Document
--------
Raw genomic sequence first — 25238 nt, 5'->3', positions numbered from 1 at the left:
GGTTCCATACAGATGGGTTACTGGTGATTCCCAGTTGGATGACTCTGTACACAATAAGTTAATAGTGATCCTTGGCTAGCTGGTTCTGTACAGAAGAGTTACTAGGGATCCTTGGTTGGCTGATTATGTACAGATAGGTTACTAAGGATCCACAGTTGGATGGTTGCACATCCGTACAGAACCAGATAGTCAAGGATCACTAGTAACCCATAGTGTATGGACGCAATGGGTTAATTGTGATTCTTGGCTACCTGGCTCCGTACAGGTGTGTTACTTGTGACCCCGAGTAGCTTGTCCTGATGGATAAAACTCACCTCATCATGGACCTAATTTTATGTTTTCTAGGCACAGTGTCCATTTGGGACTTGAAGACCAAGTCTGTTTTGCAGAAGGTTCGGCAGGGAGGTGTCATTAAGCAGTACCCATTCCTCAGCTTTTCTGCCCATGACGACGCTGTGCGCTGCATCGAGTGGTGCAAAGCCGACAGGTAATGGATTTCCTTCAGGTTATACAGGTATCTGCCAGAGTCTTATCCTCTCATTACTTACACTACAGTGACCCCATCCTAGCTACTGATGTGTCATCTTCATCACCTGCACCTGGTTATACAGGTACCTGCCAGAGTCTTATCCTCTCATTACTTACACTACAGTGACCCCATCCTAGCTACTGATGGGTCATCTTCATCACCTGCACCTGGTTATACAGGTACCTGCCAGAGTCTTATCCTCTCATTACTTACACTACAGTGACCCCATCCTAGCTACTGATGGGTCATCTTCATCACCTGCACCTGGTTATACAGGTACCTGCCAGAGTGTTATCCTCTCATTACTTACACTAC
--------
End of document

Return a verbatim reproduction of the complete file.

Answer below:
Raw genomic sequence first — 25238 nt, 5'->3', positions numbered from 1 at the left:
GGTTCCATACAGATGGGTTACTGGTGATTCCCAGTTGGATGACTCTGTACACAATAAGTTAATAGTGATCCTTGGCTAGCTGGTTCTGTACAGAAGAGTTACTAGGGATCCTTGGTTGGCTGATTATGTACAGATAGGTTACTAAGGATCCACAGTTGGATGGTTGCACATCCGTACAGAACCAGATAGTCAAGGATCACTAGTAACCCATAGTGTATGGACGCAATGGGTTAATTGTGATTCTTGGCTACCTGGCTCCGTACAGGTGTGTTACTTGTGACCCCGAGTAGCTTGTCCTGATGGATAAAACTCACCTCATCATGGACCTAATTTTATGTTTTCTAGGCACAGTGTCCATTTGGGACTTGAAGACCAAGTCTGTTTTGCAGAAGGTTCGGCAGGGAGGTGTCATTAAGCAGTACCCATTCCTCAGCTTTTCTGCCCATGACGACGCTGTGCGCTGCATCGAGTGGTGCAAAGCCGACAGGTAATGGATTTCCTTCAGGTTATACAGGTATCTGCCAGAGTCTTATCCTCTCATTACTTACACTACAGTGACCCCATCCTAGCTACTGATGTGTCATCTTCATCACCTGCACCTGGTTATACAGGTACCTGCCAGAGTCTTATCCTCTCATTACTTACACTACAGTGACCCCATCCTAGCTACTGATGGGTCATCTTCATCACCTGCACCTGGTTATACAGGTACCTGCCAGAGTCTTATCCTCTCATTACTTACACTACAGTGACCCCATCCTAGCTACTGATGGGTCATCTTCATCACCTGCACCTGGTTATACAGGTACCTGCCAGAGTGTTATCCTCTCATTACTTACACTAC